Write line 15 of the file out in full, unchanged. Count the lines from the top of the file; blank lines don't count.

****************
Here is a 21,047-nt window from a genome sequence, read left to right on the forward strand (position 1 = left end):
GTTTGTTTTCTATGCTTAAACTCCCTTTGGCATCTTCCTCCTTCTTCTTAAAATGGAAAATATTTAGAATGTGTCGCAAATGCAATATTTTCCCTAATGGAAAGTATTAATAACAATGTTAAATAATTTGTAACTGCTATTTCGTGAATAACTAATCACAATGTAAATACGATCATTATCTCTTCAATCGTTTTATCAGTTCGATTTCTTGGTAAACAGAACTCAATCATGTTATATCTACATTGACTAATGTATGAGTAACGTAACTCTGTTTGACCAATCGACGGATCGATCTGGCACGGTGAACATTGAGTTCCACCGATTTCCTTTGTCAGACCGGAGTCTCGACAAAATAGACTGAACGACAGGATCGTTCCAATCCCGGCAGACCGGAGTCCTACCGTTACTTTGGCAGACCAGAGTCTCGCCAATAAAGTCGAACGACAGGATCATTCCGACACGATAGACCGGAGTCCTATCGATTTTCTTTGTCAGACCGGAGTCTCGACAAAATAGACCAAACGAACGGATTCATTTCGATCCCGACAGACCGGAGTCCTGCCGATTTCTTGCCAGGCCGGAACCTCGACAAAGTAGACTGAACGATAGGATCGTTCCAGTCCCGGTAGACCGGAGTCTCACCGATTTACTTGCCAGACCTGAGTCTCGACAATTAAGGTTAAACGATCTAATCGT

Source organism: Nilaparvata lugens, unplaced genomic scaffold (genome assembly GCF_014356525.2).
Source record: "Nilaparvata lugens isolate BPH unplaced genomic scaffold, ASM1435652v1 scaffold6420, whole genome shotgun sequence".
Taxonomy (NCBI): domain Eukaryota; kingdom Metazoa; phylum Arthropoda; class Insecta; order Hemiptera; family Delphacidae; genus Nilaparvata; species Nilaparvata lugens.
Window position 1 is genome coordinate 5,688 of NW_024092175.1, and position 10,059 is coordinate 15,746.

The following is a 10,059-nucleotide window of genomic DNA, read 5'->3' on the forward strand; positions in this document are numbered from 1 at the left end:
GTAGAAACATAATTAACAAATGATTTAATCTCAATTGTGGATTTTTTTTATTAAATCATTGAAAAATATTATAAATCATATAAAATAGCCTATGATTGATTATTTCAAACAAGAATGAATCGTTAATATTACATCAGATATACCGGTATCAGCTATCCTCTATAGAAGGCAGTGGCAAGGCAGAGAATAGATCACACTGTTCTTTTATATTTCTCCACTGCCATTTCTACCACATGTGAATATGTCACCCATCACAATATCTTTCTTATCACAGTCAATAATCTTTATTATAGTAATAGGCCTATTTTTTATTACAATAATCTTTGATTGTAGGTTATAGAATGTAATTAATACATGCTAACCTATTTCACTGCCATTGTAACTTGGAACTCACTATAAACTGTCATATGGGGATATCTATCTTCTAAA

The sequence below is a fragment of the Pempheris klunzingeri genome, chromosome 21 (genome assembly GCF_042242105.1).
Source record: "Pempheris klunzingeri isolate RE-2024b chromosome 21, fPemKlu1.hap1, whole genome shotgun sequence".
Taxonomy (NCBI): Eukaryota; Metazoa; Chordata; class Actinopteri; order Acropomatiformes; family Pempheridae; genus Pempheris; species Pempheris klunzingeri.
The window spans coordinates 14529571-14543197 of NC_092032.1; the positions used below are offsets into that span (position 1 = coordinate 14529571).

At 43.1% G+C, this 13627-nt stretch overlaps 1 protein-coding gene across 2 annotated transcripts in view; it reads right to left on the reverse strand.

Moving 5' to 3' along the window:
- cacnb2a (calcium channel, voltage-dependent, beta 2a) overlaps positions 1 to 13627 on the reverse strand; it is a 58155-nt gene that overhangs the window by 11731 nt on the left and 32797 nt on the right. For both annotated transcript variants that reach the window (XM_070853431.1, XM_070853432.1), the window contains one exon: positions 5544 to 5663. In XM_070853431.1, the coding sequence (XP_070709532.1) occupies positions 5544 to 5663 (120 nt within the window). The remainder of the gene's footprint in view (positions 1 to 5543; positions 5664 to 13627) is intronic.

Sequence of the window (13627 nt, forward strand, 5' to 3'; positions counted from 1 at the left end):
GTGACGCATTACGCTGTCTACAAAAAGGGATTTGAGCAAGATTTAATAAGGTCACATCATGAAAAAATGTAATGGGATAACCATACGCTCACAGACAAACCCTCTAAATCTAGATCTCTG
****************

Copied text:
- cacnb2a (calcium channel, voltage-dependent, beta 2a) overlaps positions 1 to 13627 on the reverse strand; it is a 58155-nt gene that overhangs the window by 11731 nt on the left and 32797 nt on the right. For both annotated transcript variants that reach the window (XM_070853431.1, XM_070853432.1), the window contains one exon: positions 5544 to 5663. In XM_070853431.1, the coding sequence (XP_070709532.1) occupies positions 5544 to 5663 (120 nt within the window). The remainder of the gene's footprint in view (positions 1 to 5543; positions 5664 to 13627) is intronic.